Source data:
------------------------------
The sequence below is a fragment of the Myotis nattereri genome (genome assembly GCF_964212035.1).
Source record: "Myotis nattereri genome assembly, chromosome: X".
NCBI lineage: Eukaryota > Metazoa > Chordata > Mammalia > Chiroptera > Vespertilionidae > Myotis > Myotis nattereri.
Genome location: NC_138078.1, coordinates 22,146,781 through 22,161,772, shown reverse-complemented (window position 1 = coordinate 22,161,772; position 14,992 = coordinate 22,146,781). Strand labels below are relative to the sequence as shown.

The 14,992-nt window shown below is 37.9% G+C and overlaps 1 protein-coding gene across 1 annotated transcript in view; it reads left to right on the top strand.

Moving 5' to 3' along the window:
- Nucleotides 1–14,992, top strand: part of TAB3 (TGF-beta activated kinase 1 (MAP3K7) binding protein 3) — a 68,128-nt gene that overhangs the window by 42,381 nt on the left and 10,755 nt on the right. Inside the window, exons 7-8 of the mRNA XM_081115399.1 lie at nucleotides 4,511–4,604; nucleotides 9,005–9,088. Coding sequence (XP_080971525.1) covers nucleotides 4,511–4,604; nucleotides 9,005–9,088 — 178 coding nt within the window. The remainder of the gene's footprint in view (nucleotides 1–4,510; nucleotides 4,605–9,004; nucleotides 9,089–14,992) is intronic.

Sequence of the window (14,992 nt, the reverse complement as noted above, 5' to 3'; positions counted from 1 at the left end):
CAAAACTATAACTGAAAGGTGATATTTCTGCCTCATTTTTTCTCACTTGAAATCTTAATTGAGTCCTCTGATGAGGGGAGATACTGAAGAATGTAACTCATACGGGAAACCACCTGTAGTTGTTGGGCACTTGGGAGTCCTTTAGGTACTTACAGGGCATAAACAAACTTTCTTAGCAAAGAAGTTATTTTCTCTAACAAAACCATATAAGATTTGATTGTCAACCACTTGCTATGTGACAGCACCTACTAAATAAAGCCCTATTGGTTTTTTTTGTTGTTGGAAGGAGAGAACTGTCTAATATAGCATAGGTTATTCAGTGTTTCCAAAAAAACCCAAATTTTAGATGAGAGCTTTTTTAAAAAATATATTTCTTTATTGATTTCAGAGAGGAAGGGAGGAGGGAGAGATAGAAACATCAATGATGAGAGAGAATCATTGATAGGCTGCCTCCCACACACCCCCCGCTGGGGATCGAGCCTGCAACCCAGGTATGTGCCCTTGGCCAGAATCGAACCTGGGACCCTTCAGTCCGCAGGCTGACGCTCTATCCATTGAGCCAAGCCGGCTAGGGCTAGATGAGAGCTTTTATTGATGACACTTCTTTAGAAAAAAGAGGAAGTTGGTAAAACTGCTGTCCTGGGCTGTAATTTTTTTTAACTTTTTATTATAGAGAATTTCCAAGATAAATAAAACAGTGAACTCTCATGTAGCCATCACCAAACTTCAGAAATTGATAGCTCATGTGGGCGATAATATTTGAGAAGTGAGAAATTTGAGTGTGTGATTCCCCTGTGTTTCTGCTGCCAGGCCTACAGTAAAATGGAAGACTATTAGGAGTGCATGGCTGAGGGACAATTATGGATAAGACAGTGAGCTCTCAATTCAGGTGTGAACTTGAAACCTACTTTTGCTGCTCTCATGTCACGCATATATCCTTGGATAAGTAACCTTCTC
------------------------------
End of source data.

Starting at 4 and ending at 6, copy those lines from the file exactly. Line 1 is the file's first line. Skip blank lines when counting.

Genome location: NC_138078.1, coordinates 22,146,781 through 22,161,772, shown reverse-complemented (window position 1 = coordinate 22,161,772; position 14,992 = coordinate 22,146,781). Strand labels below are relative to the sequence as shown.

The 14,992-nt window shown below is 37.9% G+C and overlaps 1 protein-coding gene across 1 annotated transcript in view; it reads left to right on the top strand.

Moving 5' to 3' along the window: